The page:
HRSA Must Enforce 340B Law | 340B Matters
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31 Aug HRSA Must Enforce 340B Law

By 340B Matters

Setting rules without enforcement?

That’s ridiculous.

But that’s just what’s happening with the 340B Drug Discount Program as the federal agency that oversees it has decided to walk off the job. The Health Resources and Services Agency has been the arbiter of the 340B program for almost 30 years. Yet recently, the agency announced it does not have legal authority to enforce some of its rules regarding the pricing of medicines sold through pharmacies under contract to safety-net hospitals.

That’s nonsense.

The 340B statute clearly states that drug makers wishing to participate with state Medicaid programs must supply lower-priced medications to safety-net hospitals and clinics that treat large numbers of rural/low-income patients. It’s that simple.

The law signed by President George H.W. Bush does not allow pharmaceutical companies to place limits or conditions on the sale of 340B medicines. But that’s exactly what manufacturers Eli Lilly and AstraZeneca have done. The first has refused 340B pricing on one of its drugs if hospitals ship it to a contracted pharmacy. The second is refusing discounted pricing to healthcare providers with more than one such pharmacy. Yet HRSA says it won’t make any attempt to address this obvious breach and enforce the law or its 2010 regulatory guidance on the matter.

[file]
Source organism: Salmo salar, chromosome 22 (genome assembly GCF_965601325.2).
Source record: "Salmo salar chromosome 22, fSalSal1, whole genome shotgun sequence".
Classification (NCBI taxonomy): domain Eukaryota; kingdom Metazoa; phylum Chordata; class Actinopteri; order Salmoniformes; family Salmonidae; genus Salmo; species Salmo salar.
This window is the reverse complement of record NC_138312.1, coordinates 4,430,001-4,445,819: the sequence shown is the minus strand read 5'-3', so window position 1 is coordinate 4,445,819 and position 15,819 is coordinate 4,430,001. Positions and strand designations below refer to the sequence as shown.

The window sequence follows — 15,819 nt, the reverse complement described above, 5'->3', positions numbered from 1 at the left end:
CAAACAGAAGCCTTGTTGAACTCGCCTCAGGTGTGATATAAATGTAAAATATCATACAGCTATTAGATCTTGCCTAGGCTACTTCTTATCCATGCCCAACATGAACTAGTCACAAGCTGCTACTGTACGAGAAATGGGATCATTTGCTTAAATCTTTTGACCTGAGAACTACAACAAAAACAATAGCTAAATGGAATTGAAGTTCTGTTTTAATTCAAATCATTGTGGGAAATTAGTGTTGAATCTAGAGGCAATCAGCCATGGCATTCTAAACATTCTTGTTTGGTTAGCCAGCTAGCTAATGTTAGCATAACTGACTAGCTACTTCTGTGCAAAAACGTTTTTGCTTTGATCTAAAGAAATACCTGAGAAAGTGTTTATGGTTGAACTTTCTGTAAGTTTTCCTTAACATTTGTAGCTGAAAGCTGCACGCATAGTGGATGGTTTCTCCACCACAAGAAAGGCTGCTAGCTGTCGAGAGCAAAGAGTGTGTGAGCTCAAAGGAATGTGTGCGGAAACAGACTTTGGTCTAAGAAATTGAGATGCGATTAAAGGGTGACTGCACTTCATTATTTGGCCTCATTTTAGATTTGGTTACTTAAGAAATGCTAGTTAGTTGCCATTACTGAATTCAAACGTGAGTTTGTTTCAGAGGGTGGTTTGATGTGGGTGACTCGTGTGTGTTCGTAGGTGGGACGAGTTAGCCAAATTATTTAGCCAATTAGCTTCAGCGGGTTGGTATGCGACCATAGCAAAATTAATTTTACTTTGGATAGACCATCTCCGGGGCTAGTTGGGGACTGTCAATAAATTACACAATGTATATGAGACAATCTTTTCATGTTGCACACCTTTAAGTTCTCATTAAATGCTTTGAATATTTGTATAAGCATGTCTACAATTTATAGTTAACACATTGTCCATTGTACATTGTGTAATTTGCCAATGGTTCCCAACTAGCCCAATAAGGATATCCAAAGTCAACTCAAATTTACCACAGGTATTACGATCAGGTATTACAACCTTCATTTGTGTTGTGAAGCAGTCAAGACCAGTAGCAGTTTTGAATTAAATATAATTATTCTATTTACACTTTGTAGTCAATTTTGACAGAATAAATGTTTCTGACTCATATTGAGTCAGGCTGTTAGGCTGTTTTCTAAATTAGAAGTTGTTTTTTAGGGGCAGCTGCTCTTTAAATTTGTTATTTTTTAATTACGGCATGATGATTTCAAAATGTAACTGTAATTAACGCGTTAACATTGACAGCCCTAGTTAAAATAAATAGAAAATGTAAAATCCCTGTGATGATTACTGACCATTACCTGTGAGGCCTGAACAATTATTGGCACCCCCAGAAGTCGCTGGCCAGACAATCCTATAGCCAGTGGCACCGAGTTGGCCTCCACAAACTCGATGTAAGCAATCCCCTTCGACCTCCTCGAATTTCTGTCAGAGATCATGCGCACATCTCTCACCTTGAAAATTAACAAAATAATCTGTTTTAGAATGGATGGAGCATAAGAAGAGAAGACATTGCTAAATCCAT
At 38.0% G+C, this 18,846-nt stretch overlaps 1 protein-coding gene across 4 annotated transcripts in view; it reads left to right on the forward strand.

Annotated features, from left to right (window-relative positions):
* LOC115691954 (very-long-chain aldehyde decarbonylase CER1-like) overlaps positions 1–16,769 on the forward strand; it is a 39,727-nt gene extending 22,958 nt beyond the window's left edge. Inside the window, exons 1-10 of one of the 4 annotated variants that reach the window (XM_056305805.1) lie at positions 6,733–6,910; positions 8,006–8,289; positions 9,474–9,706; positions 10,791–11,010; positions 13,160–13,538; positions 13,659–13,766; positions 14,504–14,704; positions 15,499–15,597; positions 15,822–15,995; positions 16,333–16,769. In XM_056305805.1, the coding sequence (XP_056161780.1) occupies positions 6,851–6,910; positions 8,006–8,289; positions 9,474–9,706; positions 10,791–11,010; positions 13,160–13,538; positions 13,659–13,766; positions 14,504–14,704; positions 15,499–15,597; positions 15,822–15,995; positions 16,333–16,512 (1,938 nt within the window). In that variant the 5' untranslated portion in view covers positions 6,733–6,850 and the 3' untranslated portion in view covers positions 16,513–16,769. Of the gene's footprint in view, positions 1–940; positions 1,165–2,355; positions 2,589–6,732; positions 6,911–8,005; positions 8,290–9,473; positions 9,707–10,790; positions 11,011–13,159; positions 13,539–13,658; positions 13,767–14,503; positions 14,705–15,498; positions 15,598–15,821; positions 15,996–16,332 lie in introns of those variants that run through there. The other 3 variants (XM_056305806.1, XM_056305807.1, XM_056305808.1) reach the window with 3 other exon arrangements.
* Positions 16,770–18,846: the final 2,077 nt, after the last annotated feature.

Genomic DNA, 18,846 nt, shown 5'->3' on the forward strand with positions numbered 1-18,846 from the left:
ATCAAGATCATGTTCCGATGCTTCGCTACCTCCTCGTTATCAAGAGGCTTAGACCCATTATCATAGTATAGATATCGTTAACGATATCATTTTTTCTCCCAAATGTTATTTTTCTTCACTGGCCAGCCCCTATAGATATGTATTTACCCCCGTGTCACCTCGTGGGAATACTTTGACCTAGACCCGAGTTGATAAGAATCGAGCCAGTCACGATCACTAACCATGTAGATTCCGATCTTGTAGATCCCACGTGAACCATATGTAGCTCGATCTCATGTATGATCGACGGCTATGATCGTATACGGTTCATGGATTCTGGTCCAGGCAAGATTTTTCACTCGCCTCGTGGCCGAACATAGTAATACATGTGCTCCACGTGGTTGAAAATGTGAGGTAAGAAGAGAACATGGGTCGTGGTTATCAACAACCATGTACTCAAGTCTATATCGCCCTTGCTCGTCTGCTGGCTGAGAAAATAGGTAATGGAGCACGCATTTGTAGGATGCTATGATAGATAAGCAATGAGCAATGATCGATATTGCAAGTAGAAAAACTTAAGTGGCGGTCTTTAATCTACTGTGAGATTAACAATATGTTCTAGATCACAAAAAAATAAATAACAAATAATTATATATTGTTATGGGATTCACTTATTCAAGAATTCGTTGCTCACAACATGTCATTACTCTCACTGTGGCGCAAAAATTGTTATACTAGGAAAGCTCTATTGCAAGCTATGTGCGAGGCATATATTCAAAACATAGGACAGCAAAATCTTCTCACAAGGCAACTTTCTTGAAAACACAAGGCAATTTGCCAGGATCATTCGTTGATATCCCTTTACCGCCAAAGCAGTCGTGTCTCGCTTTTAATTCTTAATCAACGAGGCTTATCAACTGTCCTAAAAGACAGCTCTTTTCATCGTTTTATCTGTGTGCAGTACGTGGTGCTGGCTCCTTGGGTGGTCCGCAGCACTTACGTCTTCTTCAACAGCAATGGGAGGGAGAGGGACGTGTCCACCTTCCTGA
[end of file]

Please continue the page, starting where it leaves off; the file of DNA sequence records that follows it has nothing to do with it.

That’s deplorable.

HRSA has long desired that Congress grant it full regulatory authority over the 340B program. Now, in the midst of a pandemic that is heavily taxing safety-net providers financially and operationally, the agency has decided to sit on its hands. One can reasonably wonder whether the move is designed to prove a political point to gain broader powers. If so, it’s a deeply cynical maneuver.

HRSA has depended on sub-regulatory guidance to manage the 340B program for the past 28 years. Both health providers and manufacturers have respected these guidelines. Until now. If HRSA abandons enforcement of one part of its guidance, that brings into question the enforcement of its entirety.

That’s negligence.

If drug companies can refuse 340B pricing without adverse action from HRSA, what’s to stop safety-net hospitals and clinics from going beyond HRSA guidance on patient eligibility to include more individuals in the program?

This is obviously a manufactured crisis. But who gets hurt? Not bureaucrats in Washington or overcompensated drug company executives grubbing for dollars. The victims are America’s poor and underserved who will find it even more difficult to get access to quality healthcare in their communities.

That’s a nightmare.


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